I will assume you can put all of the 600,000 down and that you have reserves and equity from other properties since you have been investing that long.

Sale price max 2,400,000 at 25% down.

48 doors at 50,000 a door = 2,400,000

That size will be hard to manage from out of state. Also the loan will likely come from a local bank wanting full recourse.  

Medium allworldrealtyJoel Owens, All World Realty | [email protected] | 678‑779‑2798 | http://www.AWcommercial.com | Podcast Guest on Show #47

@Anita Oakley,

I notice there are a few here in the Dallas area in the price range as Joel's mention but to get a bank to finance you will need good reserves and good personal and business credit and must personal guarantee the loan with full recourse.


Joe Gore

@Joel Owens  

Full recourse is fine.  Property management would obviously be the way to go, and is what I planned.  

@Joe Gore 

I wouldn't anticipate a problem with any of that.  Are you in a position to forward information to me?

Hi Anita,

The issue is at 48 units you may or may not be able to employ a full time repair person for the complex with the gross income that comes in.

Buildings at 50,000 a door are generally older buildings that require more maintenance and the demographic of the tenants tend to wear down the properties more and cause repair issues more frequently.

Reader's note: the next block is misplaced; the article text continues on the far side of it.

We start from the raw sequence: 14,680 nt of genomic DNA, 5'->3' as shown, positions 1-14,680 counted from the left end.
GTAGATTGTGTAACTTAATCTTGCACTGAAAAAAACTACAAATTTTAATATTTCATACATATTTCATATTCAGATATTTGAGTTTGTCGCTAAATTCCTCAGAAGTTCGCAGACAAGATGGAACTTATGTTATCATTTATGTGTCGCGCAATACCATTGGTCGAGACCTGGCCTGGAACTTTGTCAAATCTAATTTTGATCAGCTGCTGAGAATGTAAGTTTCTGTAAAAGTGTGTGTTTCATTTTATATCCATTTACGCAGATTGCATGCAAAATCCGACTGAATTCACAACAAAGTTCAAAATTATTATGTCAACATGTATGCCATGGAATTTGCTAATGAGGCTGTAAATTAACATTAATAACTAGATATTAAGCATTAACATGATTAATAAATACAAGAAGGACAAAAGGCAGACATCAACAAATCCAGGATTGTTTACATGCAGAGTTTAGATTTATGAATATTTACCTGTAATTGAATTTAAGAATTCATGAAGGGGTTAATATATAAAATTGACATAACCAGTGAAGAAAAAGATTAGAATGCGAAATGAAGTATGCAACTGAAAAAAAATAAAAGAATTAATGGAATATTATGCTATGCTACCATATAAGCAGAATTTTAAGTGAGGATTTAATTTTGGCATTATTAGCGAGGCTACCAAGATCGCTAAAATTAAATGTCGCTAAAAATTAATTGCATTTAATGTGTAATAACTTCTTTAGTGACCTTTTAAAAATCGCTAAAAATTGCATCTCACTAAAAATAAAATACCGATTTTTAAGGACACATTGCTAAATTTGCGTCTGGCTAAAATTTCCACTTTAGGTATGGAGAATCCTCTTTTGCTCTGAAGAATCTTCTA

Medium allworldrealtyJoel Owens, All World Realty | [email protected] | 678‑779‑2798 | http://www.AWcommercial.com | Podcast Guest on Show #47

@Joel Owens  

Would you suggest some other option then? Or is this endeavor still feasible in your opinion?

@Joel Owens  

Yes, 600,000 would be my max. I am willing to consider a partnership. I've been involved with NNN in Houston (Starbucks) and didn't care to have the terms of the lease dictated to me by the lessee. This is the concern I'd have with a retail strip center, that and I don't have any experience with this type of investment. If the return wouldn't be strong, I wouldn't want to consider it.

Some Starbucks are free standing and others are in a 2 to 3 unit strip center. The developer will go along with tenants requirements to land a national tenant.

Strip centers are going anywhere from 7.5 cap to 9 cap currently depending on national tenant versus local mix.

The leases in commercial will be pre-existing and locked in which is why review is critical under due diligence. The cap rate paid with single NNN is tied into tenant quality, location, and years left on primary lease term with bumps. Multi- retail tenants have shorter lease terms that single NNN.

Medium allworldrealtyJoel Owens, All World Realty | [email protected] | 678‑779‑2798 | http://www.AWcommercial.com | Podcast Guest on Show #47

@Anita Oakley I can offer some advice on brokers in DFW that specialize in multifamily. I see you're in MB. I'll be in LA the next few days if you want to get together via phone or in person. Email is in my signature.

Medium signature file200Carlos Flores, Old Capital Lending | [email protected] | 972‑696‑9616 | http://www.strongercapital.com/